Social network history can reveal your identity
London: When you enrol yourself as a member on a social networking site, may be revealing more than you bargained for, an experimental website has proved.
The website has managed to identify the names of people who visit it, by harvesting information about the groups they belong to.
And the trick could act as the biggest tool for marketing teams and scammers.
The snooping site exploits the fact that your web browser keeps track of which web addresses you have visited.
Website owners can collect this information by hiding a list of web addresses in the code for their web page, reports New Scientist.
When someone accesses this page, their browser will tell the website owner which of the hidden addresses they have already visited.
Membership groups within social networks have distinct web addresses and the names of group members are publicly available.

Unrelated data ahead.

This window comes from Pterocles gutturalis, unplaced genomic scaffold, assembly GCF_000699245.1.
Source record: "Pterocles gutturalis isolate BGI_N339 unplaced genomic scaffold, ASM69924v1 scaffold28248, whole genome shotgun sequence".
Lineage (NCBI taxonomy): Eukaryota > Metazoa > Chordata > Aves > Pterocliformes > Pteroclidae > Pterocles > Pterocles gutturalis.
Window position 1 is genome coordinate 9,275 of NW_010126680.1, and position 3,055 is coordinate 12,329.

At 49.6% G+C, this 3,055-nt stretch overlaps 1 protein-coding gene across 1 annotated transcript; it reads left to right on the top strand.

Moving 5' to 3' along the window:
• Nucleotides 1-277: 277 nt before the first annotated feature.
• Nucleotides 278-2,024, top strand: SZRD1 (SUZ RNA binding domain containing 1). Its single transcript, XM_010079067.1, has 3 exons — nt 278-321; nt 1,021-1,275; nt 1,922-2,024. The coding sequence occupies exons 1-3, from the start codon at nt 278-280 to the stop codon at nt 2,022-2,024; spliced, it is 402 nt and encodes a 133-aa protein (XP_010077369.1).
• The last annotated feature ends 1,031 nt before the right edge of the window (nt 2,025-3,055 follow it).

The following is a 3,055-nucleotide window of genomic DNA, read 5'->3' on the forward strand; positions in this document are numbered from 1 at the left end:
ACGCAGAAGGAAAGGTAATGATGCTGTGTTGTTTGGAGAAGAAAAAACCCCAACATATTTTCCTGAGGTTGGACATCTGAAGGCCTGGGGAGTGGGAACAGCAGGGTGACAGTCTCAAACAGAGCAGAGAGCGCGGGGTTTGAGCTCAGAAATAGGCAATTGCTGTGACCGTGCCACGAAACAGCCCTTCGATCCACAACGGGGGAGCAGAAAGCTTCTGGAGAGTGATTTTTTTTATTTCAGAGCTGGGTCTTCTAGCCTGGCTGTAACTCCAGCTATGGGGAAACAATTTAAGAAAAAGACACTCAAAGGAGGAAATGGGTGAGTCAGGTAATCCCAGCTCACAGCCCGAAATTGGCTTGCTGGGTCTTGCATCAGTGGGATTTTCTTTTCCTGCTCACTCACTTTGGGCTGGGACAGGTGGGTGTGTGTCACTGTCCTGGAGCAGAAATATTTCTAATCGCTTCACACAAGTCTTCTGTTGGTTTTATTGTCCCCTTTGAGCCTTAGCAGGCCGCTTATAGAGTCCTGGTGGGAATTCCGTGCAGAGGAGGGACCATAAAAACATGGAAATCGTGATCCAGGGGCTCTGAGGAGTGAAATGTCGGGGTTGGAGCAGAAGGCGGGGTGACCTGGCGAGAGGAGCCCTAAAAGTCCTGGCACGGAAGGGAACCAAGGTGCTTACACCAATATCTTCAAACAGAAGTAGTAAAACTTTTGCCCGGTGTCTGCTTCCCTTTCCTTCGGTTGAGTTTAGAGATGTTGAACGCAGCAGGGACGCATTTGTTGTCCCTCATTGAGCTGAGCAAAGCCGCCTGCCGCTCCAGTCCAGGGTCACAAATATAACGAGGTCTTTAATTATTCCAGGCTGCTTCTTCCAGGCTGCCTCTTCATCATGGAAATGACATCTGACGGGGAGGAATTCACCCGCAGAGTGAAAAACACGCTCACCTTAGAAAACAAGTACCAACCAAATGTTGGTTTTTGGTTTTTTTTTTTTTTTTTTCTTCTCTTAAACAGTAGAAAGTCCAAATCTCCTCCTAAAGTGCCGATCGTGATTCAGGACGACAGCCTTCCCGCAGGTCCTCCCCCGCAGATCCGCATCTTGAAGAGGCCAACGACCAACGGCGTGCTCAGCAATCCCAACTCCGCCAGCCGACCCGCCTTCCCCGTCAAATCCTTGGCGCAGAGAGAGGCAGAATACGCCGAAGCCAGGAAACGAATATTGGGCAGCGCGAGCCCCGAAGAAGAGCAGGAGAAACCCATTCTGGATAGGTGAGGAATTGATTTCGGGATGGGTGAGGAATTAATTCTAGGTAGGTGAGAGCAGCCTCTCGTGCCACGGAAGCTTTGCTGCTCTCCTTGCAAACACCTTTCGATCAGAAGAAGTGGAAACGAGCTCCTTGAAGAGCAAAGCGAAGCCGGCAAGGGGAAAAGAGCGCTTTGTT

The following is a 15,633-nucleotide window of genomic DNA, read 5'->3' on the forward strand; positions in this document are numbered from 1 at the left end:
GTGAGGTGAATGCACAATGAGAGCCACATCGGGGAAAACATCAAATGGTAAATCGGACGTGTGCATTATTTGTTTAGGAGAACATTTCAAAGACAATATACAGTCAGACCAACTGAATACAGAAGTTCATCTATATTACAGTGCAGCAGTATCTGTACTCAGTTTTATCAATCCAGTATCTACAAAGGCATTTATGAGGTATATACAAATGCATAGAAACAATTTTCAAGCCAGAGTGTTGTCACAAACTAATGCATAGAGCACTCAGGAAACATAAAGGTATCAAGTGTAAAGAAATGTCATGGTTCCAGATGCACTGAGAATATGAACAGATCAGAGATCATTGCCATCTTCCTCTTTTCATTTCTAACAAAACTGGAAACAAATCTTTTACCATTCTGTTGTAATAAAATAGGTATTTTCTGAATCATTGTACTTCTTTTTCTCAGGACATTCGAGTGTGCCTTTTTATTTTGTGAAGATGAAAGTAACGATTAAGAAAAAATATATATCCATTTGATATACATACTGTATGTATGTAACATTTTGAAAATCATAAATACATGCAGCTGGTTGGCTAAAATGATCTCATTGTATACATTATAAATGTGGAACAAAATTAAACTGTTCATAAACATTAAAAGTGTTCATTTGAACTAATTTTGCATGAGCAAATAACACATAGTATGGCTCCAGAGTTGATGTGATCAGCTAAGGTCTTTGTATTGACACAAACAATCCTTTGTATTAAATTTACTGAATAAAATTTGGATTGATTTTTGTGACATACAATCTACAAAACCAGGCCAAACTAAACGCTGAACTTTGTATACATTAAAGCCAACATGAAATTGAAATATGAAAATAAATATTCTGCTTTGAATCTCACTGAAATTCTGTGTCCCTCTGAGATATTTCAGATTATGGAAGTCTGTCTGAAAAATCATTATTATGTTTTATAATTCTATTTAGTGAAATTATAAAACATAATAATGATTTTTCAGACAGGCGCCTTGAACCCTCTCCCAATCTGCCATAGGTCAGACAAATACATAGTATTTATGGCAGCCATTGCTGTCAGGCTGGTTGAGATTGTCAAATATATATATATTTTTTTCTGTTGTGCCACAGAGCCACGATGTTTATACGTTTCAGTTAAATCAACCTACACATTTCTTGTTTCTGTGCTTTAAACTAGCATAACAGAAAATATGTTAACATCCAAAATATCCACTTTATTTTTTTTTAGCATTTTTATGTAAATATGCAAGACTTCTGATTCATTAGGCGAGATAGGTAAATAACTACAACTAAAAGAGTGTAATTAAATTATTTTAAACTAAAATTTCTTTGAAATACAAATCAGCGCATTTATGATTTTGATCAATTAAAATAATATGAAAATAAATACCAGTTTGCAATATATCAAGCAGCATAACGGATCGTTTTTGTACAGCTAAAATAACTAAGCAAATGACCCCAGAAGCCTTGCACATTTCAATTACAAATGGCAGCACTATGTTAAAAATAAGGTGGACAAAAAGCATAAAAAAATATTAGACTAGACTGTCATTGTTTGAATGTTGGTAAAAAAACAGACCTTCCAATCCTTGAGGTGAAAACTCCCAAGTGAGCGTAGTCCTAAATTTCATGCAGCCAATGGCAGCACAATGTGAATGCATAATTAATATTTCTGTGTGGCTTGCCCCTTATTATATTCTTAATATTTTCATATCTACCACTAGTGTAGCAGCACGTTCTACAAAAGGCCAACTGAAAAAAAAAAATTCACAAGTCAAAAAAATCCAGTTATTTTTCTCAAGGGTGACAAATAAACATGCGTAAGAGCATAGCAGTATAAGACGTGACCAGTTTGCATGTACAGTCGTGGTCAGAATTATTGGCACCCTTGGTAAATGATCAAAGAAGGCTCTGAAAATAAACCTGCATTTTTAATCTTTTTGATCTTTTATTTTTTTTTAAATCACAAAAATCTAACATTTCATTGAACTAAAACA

Gilbert Wondracek at the Vienna University of Technology in Austria and his colleagues collected data on 6500 groups, containing 1.8 million users, on Xing, a business-oriented social network based in Hamburg, Germany.
On analysing the overlap between membership lists they estimated that 42 per cent of users could be uniquely identified by the groups they visit.
The researchers then built a website that read visitors` history of browsing Xing addresses.
When they asked 26 friends and colleagues who use Xing to try it, they were able to identify 15 of them.
Since Wondracek`s experiment, Xing has started adding random numbers to the addresses used to access its membership groups.
The Xing server ignores the extra numbers, but they confuse attacks by a site like Wondracek``s.
More complete protection may come in the next round of browser updates. The developers of Firefox, Chrome and Safari are working on fixes that will prevent browsing history being relayed back to website owners.
The study was presented at the IEEE Symposium on Security and Privacy in Oakland, California.